Archive for January 2018

Special Weather Advisory from the Massachusetts Emergency Management Agency

DATE: January 22, 2018

TIME: 9:00 AM

SUBJECT: Icing Threat, Heavy Rainfall and Strong Winds



The National Weather Service has issued a Winter Weather Advisory for Eastern Franklin, Western Franklin, Western Hampshire, Northern Worcester and Northwest Middlesex counties for forecasted areas of freezing rain. The Weather Advisory is in effect from 3 pm this afternoon to 9 am Tuesday morning. Spotty light wintry precipitation is expected which will transition to areas of freezing rain later today, continuing tonight into Tuesday morning. The greatest risk of icing will be over the higher elevations. The ice will result in hazardous travel conditions, including during today’s evening commute and tomorrow’s morning commute. Total ice accumulations up to 1/10 of an inch are expected over the higher elevations, but locally 1/10 to 2/10 of an inch over the higher elevations in Northern Worcester County. Any freezing rain will change to rain by mid-morning Tuesday as temperatures rise above freezing.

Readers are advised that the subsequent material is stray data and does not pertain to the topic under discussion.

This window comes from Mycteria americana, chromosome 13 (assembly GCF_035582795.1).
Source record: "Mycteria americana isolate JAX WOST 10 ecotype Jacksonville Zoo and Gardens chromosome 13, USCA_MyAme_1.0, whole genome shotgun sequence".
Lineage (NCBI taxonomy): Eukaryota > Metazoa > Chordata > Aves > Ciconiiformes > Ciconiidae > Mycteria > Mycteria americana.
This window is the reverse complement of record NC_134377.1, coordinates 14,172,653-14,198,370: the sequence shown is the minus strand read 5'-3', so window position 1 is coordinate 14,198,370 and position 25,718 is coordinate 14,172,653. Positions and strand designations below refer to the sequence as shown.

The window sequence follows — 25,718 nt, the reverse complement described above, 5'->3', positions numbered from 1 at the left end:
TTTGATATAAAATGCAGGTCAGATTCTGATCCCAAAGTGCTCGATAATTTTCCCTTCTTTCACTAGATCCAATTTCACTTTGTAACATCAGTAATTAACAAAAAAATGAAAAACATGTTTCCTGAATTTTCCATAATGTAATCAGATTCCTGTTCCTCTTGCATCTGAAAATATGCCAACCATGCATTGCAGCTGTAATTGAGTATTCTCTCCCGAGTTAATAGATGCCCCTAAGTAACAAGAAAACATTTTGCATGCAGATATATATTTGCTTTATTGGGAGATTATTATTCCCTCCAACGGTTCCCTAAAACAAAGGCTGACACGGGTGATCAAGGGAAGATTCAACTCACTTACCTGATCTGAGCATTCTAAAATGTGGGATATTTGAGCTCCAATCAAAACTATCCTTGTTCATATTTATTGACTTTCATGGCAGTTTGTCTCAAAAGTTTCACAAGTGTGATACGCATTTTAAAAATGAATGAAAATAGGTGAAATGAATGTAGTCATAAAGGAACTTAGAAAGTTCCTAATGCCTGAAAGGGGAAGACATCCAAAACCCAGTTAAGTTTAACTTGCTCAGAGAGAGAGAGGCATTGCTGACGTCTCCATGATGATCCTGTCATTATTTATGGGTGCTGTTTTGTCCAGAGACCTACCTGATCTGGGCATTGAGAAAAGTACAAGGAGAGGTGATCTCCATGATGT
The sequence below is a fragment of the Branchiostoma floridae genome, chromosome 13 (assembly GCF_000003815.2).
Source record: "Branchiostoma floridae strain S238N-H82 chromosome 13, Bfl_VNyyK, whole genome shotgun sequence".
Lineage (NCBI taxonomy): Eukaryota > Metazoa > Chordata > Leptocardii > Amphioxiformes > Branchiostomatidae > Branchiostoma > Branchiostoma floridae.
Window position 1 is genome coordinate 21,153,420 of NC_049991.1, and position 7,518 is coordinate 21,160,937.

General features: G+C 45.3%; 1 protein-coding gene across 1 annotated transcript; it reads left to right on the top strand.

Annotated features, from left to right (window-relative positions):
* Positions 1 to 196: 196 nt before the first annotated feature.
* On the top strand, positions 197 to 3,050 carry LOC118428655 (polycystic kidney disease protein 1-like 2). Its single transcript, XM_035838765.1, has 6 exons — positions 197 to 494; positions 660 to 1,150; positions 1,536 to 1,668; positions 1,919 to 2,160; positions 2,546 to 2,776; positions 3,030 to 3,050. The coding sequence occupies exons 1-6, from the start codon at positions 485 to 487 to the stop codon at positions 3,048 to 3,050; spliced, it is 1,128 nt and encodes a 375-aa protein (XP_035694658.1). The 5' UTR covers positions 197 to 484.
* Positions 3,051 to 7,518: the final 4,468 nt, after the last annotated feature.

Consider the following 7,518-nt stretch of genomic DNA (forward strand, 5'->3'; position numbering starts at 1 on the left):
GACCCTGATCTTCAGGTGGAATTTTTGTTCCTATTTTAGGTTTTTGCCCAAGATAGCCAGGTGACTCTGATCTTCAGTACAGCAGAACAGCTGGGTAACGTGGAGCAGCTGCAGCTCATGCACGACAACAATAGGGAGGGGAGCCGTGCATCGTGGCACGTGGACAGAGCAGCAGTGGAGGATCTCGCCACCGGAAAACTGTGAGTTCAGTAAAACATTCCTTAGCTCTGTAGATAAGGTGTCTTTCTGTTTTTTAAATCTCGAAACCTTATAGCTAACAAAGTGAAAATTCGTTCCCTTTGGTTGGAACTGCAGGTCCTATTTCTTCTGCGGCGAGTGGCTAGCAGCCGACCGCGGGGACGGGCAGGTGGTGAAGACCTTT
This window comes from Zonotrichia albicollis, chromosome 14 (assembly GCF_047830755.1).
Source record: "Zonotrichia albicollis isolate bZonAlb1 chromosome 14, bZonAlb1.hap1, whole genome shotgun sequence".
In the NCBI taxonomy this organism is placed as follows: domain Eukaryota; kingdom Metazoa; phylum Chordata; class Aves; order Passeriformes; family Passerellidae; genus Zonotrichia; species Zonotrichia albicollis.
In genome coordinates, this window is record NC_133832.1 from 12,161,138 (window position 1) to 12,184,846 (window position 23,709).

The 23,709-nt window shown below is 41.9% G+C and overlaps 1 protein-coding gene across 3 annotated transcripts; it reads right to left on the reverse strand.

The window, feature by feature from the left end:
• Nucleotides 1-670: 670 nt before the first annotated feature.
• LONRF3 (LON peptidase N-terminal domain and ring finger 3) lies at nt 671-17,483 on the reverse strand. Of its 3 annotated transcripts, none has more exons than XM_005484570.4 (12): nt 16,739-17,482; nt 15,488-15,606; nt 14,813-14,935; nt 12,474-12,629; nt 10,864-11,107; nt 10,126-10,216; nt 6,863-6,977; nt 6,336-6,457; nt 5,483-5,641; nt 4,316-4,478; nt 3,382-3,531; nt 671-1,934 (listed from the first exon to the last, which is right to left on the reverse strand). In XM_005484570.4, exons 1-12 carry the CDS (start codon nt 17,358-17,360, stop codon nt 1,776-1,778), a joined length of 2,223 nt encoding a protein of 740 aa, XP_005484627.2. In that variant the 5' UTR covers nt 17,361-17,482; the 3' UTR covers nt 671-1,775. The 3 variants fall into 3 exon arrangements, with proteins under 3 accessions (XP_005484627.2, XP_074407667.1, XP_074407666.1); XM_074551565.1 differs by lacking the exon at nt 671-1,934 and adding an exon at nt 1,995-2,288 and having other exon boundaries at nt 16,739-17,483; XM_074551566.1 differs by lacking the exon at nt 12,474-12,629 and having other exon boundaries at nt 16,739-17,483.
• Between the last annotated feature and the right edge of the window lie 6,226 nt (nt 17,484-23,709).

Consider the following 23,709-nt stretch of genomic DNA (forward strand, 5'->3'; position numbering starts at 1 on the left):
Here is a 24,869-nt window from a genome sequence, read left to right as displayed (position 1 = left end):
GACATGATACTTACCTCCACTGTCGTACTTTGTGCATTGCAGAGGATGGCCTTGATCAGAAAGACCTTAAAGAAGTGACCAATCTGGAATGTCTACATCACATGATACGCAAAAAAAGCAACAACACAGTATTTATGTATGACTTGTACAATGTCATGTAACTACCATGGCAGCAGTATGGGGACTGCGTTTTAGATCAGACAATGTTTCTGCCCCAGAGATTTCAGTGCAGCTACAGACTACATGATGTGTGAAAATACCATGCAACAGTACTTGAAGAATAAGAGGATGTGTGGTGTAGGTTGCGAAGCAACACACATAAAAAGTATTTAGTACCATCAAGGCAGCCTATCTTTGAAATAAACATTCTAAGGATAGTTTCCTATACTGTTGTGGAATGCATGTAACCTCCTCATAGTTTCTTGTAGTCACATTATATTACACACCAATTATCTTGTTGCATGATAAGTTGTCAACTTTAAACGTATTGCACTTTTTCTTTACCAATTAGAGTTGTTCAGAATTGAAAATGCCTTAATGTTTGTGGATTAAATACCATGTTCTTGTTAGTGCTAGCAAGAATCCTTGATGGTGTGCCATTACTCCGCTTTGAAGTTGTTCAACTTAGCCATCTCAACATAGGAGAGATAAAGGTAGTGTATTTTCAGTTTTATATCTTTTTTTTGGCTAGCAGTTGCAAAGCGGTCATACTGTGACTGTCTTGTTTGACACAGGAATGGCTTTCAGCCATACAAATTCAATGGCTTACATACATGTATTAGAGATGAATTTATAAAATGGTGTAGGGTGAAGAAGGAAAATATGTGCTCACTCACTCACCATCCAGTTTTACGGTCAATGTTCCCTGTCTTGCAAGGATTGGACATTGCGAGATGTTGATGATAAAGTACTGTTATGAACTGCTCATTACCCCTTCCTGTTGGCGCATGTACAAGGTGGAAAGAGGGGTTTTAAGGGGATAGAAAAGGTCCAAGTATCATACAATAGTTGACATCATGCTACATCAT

A brief period of southerly wind gusts up to 50 mph is possible Tuesday afternoon across Southeast Massachusetts. Isolated power outages possible. An estimated 6-hour period of heavy rainfall is likely Tuesday, moving west to east across southern New England. Rainfall will average 0.75 to 1.5 inches. Widespread river flooding is not expected, but some lingering ice jam flooding is possible as the new rainfall causes ice upstream to move. Some minor poor drainage and urban flooding is possible.


* Ice accretion up to one tenth of an inch, especially over higher elevations. Locally one to two tenths of an inch possible over higher elevations in northern Worcester county

* There is also a risk of light icing tonight into early Tuesday along the I-495 belt from Lowell and Lawrence north to the I-495/I-95 interchange.